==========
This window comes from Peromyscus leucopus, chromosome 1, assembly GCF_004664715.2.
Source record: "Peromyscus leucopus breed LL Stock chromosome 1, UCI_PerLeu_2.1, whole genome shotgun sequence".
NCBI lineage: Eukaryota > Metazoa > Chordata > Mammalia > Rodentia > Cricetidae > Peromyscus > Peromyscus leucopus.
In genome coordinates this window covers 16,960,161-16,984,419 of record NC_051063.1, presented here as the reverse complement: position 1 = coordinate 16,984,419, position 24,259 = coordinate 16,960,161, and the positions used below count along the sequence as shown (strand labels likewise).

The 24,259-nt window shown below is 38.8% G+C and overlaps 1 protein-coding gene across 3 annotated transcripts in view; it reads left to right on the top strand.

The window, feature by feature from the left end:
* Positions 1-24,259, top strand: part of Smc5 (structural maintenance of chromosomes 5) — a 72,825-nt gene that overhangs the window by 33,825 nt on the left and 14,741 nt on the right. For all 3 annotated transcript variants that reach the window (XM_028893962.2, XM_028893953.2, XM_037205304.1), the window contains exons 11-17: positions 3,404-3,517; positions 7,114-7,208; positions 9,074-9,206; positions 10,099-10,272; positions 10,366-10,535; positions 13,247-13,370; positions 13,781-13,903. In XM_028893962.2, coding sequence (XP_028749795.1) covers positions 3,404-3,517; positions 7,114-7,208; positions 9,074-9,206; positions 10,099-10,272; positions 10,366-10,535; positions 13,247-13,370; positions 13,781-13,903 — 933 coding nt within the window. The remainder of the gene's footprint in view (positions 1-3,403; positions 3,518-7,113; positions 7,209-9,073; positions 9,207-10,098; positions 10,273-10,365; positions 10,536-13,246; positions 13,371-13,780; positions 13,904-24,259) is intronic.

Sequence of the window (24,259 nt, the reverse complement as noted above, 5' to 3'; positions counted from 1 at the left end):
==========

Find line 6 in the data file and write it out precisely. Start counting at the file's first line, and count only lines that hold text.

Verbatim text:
The window, feature by feature from the left end: